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Turner Drake & Partners Ltd.
6182 North Street
Halifax, N.S.
B3K 1P5
Canada

Tel.: (902) 429-1811
Toll Free: (800) 567-3033
Fax.: (902) 429-1891

Suite 221
12 Smythe Street
Saint John, N.B.
E2L 5G5
Canada
Tel.: (506) 634-1811

Suite 11
109 Richmond Street
Charlottetown, P.E.
C1A 1H7
Canada
Tel.: (902) 368-1811

35 York Street
St. John's, N.L.
A1C 5M3
Canada
Tel.: (709) 722-1811

4th Floor
111 Queen Street East
Toronto, ON.
M5C 1S2
Tel.: (416) 504-1811

E-Mail: tdp@turnerdrake.com
Internet: www.turnerdrake.com

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# Friday, April 8, 2016

If you live in Nova Scotia, you may have noticed that the rate of job creation in the province has slowed during the past decade. Not only has this trend directly affected the job market, but it has also reduced activity in the resale market and in new housing construction. These effects on the housing market aren’t due to reduced supply, but instead are caused by a lack of demand.

The HRM population is aging. The number of 60+ year old residents is increasing rapidly in Nova Scotia and throughout the Atlantic provinces. Because of the aging population, fewer residents are buying single-dwelling homes, which is accelerating an already generally weakened regional housing market.

Additionally, in Atlantic Canada, only 35% of homebuyers are identified as first-time buyers (the majority of whom are aged 34 and under; see stats below from CAAMP), which is 10 percentage points below the national average. Out-migration of young people to other parts of the country is one major cause of this low percentage.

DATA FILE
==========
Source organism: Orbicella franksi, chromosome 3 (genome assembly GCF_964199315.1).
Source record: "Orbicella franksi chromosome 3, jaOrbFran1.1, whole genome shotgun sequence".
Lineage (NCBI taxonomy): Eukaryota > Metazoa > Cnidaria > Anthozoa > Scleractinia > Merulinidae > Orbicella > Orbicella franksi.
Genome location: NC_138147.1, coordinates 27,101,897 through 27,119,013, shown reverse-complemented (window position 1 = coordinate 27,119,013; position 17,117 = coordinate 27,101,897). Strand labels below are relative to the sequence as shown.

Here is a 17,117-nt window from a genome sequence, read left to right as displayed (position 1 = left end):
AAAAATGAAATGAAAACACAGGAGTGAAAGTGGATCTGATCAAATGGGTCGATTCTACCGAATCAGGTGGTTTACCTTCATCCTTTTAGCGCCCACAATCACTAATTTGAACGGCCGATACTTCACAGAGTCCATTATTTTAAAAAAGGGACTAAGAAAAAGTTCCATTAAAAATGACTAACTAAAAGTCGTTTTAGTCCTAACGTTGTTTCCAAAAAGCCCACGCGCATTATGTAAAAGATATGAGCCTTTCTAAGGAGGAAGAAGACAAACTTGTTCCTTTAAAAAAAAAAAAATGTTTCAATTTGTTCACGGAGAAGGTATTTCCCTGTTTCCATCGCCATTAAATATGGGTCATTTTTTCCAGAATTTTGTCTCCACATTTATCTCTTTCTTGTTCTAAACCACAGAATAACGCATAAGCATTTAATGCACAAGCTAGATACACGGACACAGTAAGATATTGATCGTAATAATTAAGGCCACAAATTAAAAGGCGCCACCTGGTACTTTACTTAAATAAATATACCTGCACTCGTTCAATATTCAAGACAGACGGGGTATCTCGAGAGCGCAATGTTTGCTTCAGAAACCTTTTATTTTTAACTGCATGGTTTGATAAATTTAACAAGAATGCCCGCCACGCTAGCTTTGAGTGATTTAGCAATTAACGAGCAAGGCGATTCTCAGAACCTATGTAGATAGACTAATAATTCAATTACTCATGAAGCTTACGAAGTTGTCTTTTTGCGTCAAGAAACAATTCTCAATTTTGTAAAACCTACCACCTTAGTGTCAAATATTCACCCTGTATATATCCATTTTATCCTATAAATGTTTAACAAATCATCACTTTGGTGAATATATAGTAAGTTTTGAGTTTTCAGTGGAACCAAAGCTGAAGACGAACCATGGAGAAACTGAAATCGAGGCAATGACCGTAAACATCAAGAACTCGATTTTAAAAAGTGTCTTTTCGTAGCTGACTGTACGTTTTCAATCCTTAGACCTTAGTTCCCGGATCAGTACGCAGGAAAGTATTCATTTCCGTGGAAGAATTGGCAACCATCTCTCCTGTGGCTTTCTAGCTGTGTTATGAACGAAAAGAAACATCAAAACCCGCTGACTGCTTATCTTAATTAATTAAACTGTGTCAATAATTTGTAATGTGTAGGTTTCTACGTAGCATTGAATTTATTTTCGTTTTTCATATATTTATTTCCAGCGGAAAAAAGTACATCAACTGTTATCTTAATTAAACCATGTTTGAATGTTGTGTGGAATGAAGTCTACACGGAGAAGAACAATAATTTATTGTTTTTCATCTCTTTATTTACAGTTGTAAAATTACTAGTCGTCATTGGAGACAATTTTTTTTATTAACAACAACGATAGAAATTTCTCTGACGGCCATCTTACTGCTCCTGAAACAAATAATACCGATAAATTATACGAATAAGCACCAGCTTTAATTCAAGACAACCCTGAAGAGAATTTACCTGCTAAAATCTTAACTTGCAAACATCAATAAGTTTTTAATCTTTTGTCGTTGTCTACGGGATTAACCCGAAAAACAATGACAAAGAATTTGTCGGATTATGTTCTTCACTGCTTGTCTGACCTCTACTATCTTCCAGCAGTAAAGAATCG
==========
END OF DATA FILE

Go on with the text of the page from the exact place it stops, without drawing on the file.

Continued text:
Based on the NSAR MLS® and Turner Drake in-house data, the most commonly purchased home in HRM is single-detached (more than 3,900 each year). More than half (64%) of those purchasing this type of home are typically second-time buyers. On the lower side of the market, there are approximately 878 purchases of semi-detached and row homes in HRM each year, about two-thirds of which are typically bought by first-time buyers.

According to statistics from the Canadian Association of Accredited Mortgage Professionals (CAAMP), most first-time and second-time Canadian homebuyers are aged 25-34. Subsequent buying is most often among those aged 50-59. Less than 2% of home purchases are made by those who are 70 years or older. Why does this matter? The bottom line is that as the population ages, more people are less likely to purchase first-time, second-time, or even subsequent homes.

As the majority of single-detached first-time buyers (aged 34 and under) and subsequent buyers (aged 50-59) reaches peak levels, expect the single-detached demand to level off, and then start to decline. The HRM population reached its peak levels of these age groups in last year. Therefore, housing market sales will continue to decline slowly throughout 2016 and in the next few years.

Click here to read more, including tables outlining the statistics discussed above. This topic was covered in detail in this month’s TDP Trends, a free service provided to decision makers with property portfolios in Atlantic Canada. Each month, it provides information on demographic, psychographic, migratory, income and wealth distribution, investment, technological, space utilisation, and other trends influencing property values now or in the future. TDP Trends are archived on the public area of our website.

Friday, April 8, 2016 4:59:10 PM (Atlantic Daylight Time, UTC-03:00)  #    -
Nova Scotia